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The annual Canalys Channel Forum Europe, Middle East and Africa (EMEA) event has kicked off with the analyst house encouraging a greater adoption of managed services, increased awareness of sustainability and increased value as routes to future success.
Sessions on the macroeconomic climate, which covered the ongoing challenges caused by component shortages and the shift post-pandemic to hybrid working, were then followed by the thoughts of Alastair Edwards, chief analyst at Canalys, on what it means for the channel.
The first area covered was around value, with it clear that successful partners would be developing their proposition.
“Channel partners must raise their value to customers to remain relevant in this digital era. As we look forward, the technology industry is facing a new period of customer demand and expectation. Every business is digitised,” said Edwards. “We see the importance and relevance of the technology channel tied directly to its ability to help customers on that digital journey.”
Alongside the need to be a trusted digital partner, there is also the challenge of speed. Customers expect help as soon as they need it, and matching that demand is going to be difficult in a market where skilled staff and digital investment take time to find and implement.
“We’re facing this dilemma in the industry and the channel about how to meet these new demands in terms of speed of access and availability, while lead times and skill shortages are actually getting worse for channel partners. The changing adoption expectation of customers is one of the biggest challenges ahead,” said Edwards.
“Channel partners who digitise their businesses fast enough are going to be the ones that thrive. The past 18 months have been shown partners that embrace digital technologies in their own businesses are those who have leapt ahead of the competition.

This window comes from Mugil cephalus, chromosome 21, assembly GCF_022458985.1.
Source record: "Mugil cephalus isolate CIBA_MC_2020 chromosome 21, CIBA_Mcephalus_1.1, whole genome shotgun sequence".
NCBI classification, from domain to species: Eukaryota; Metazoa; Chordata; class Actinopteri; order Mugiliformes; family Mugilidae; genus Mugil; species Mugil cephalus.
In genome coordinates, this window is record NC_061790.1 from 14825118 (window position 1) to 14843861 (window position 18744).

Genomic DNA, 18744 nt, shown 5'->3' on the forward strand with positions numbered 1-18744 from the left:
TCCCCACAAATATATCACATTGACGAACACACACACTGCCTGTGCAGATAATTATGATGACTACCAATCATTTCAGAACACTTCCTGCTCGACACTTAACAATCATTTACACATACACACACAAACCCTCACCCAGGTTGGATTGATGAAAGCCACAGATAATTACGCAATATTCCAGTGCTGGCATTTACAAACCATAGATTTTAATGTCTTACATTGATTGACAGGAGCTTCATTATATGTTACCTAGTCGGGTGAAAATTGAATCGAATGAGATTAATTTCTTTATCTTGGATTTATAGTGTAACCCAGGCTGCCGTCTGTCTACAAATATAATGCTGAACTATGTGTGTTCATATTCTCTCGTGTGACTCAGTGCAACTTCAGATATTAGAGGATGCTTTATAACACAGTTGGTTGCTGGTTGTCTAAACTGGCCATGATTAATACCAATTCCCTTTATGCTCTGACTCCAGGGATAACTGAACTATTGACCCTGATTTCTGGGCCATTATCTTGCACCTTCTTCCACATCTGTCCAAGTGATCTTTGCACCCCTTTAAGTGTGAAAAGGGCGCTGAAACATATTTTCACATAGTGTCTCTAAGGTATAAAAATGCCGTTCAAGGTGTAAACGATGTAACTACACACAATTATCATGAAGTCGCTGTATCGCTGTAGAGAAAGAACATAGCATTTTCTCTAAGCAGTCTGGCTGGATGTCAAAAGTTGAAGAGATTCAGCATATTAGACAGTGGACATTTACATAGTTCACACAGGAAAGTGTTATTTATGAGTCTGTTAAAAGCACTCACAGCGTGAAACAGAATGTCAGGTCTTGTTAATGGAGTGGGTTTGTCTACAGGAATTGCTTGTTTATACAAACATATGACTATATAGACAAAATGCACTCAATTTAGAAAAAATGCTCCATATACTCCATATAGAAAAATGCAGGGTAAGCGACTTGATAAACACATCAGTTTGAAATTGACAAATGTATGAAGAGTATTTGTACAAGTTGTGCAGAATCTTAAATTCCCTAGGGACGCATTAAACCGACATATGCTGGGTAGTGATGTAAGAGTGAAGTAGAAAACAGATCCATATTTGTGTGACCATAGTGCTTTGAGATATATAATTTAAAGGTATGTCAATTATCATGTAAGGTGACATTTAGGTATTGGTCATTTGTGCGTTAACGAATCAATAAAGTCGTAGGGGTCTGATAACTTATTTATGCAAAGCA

“Those who have adopted digital marketing and sales techniques, developed new managed services, and prioritised flexibility and innovation through AI and automation are more successful.”
Data skills were also becoming important, both at a customer and business level, said Edwards, who pointed to the recent changes to the HP Amplify channel programme as evidence of how information was becoming critical across the wider ecosystem to improve results.
“As more of the industry moves to software and subscriptions, this is going to become one of the most important ways to create unique services to enhance customer experiences and deliver value. We already see distributors and large channel partners waking up to this opportunity,” he added.
“We also see data underpinning as-a-service and managed service models in the channel, and the ability to drive higher contracts, customer retention and renewals, automation and observability technologies will underpin this new wave of managed services.”
Another prediction of future growth centred on workplace transformation, which the analyst house is expecting to drive a surge in channel activity around devices, infrastructure and services.
There are also signs that sustainability is having an impact on the channel, with customers looking to work with those that have solid credentials and can show environmental commitments.
“Our research shows that globally, only one in three partners is running some form of ESG [environmental, social and governance] initiatives internally as sustainability, diversity and inclusion become critical priorities for your customers. You’re going to find yourself at a competitive disadvantage if you’re not in that third of the channel investing in those metrics,” warned Edwards.
“Does this mean that traditional resale is dead? The answer, you’ll be glad to hear, is no, but the reseller of the future is going to look very different,” he added.
Canalys has identified five abilities that a modern channel partner should possess:
- A range of buying options.
- Monitoring and managing capabilities.
- Predictive analytics.
- Next-generation e-commerce models.
- Sustainability running through every offer.